Conservative, well-bonded, all-ceramic inlays and onlays are often the ideal restorations for moderate to large cavity forms. The success of these restorations often relies on the efficiency and durability of the bond interface between the tooth and the ceramic. RelyX Unicem 2 Automix cement exhibits ideal handling, physical properties, and ease of clean up, coupled with exceptional bond strength, color stability, and hydrophobic seal of dentinal tubules. The new Automix dual-barreled syringe and choice of two sizes of dispensing tips make this product an excellent choice for not only all-ceramic inlays and onlays, but all-ceramic crowns and laboratory-processed composite as well.

    Disclosure

    The author has received an honorarium from 3M ESPE.

    References

    1. Kramer N, Lohbauer U, Frankenberger R. Adhesive luting of indirect restorations. Am J Dent. 2000;13(Spec No):60D-76D.

    2. Yoshida K, Tanagawa M, Atsuta M. In-vitro solubility of three types of resin and conventional luting cements. J Oral Rehabil. 1998;25(4):285-291.

    3. 3M ESPE. RelyX Unicem Technical Product Profile. Available at: http://multimedia.mmm.com/mws/mediawebserver. Accessed October 11, 2010.

    4. Taschner M, Frankenberger R, Petschelt A, Kramer N. IPS Empress inlays luted with a self-adhesive resin-cement after two years. J Dent Res. 2007;86(Spec Iss B):0013.

    5. Peumans M, De Munck J, Van Landuyt K, et al. 2-year clinical effectiveness of a self-adhesive luting agent. J Dent Res. 2008;87(Spec Iss C):0331.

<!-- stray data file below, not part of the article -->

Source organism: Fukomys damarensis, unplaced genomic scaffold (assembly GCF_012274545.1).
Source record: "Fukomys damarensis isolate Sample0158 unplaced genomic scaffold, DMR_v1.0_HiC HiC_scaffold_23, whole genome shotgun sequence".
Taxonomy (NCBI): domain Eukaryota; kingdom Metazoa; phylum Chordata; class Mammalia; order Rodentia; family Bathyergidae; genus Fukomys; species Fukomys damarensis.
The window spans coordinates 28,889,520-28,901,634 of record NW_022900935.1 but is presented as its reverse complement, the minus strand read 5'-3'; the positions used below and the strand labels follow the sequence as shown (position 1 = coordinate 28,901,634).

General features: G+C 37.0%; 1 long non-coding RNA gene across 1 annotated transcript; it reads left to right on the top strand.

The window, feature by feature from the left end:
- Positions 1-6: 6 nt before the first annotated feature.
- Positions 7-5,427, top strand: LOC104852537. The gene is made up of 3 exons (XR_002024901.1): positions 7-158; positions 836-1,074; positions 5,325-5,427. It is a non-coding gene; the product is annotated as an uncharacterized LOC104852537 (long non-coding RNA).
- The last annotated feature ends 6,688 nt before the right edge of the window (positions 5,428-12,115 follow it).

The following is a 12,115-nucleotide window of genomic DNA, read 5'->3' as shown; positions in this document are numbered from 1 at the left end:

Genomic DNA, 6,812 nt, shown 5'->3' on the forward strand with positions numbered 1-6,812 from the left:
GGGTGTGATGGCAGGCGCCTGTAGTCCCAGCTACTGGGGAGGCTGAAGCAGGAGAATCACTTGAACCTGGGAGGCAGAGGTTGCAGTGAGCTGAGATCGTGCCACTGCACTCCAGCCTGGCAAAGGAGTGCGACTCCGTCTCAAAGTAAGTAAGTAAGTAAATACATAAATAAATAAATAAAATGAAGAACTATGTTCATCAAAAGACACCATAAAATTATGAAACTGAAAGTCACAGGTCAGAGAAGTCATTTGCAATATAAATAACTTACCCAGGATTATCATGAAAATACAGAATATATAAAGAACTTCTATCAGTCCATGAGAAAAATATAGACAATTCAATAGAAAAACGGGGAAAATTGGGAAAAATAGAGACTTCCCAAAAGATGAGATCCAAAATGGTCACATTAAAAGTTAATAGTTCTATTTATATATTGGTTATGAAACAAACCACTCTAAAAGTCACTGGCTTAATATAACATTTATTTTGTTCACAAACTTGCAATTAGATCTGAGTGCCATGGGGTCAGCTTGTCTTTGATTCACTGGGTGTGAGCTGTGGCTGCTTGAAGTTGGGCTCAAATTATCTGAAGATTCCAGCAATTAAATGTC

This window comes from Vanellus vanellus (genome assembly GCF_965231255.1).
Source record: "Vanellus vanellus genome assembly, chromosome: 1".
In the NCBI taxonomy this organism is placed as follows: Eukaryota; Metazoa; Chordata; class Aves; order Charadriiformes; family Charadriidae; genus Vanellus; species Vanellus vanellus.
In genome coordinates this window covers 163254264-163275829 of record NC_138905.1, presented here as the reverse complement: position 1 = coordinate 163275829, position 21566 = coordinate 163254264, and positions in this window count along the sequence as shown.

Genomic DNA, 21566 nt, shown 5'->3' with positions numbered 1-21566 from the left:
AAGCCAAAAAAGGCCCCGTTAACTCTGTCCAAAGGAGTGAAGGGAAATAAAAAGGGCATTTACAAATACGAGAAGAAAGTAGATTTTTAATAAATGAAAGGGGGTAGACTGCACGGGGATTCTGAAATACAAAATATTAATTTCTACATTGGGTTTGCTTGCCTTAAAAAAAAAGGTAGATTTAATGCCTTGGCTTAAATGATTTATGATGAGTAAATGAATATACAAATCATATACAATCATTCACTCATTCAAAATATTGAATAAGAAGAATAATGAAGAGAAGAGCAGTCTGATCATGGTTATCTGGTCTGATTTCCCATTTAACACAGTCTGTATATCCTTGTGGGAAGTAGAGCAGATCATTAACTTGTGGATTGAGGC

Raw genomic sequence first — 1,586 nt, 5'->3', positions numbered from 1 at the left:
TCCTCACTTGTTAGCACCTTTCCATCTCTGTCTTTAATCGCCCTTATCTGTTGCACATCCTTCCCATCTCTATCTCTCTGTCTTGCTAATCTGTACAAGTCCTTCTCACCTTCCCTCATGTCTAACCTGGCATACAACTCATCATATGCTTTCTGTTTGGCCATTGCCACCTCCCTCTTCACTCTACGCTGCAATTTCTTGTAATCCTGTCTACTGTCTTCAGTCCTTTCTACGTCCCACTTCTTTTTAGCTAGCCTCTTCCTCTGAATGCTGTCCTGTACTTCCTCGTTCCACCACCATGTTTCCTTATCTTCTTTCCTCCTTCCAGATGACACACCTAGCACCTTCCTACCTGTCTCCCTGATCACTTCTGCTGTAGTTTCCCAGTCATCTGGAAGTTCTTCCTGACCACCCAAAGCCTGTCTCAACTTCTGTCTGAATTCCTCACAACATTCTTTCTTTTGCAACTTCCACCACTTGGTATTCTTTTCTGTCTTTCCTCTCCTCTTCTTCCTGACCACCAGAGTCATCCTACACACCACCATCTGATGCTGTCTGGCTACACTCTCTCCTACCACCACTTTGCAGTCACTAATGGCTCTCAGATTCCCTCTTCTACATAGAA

6. 3M ESPE. RelyX Unicem 2 Automix Self-Adhesive Resin Cement Technical Product Profile. Available at: http://multimedia.3m.com/mws/mediawebserver. Accessed October 11, 2010.

    7. Tay FR, Pashley DH. Water treeing-a potential mechanism for degradation of dentin adhesives. Am J Dent. 2003;16(1):6-12.

    8. Chersoni S, et al. In vivo and in vitro permeability of one-step self-etch adhesives. J Dent Res. 2004;83(6):459-464.


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    Image Gallery

    Figure  1  Clinical Case The prepared tooth No. 3 after removal of the temporary restoration.

    Figure 1

    Figure  2  Clinical Case Inspecting the fit on the master model.

    Figure 2

    Figure  3  Clinical Case An even layer of cement was dispensed.

    Figure 3

    Figure  4  Clinical Case The restoration was seated with an amalgam condenser.

    Figure 4

    Figure  5  Clinical Case After light-curing via the wave technique, excess cement was removed with a sickle scaler.

    Figure 5

    Figure  6  Clinical Case Interproximal areas were cleared with floss.

    Figure 6

    Figure  7  Clinical Case A final light-cure was performed.

    Figure 7

    Figure  8  Clinical Case A final light-cure was performed.

    Figure 8

    About the Author; Jeff T. Blank, DMD, Private Practice<br />Fort Mill, South Carolina, Adjunct Instructor, Department of General Dentistry, College of Dental Medicine, Medical University ofSouth Carolina, Charleston, South Carolina

    About the Author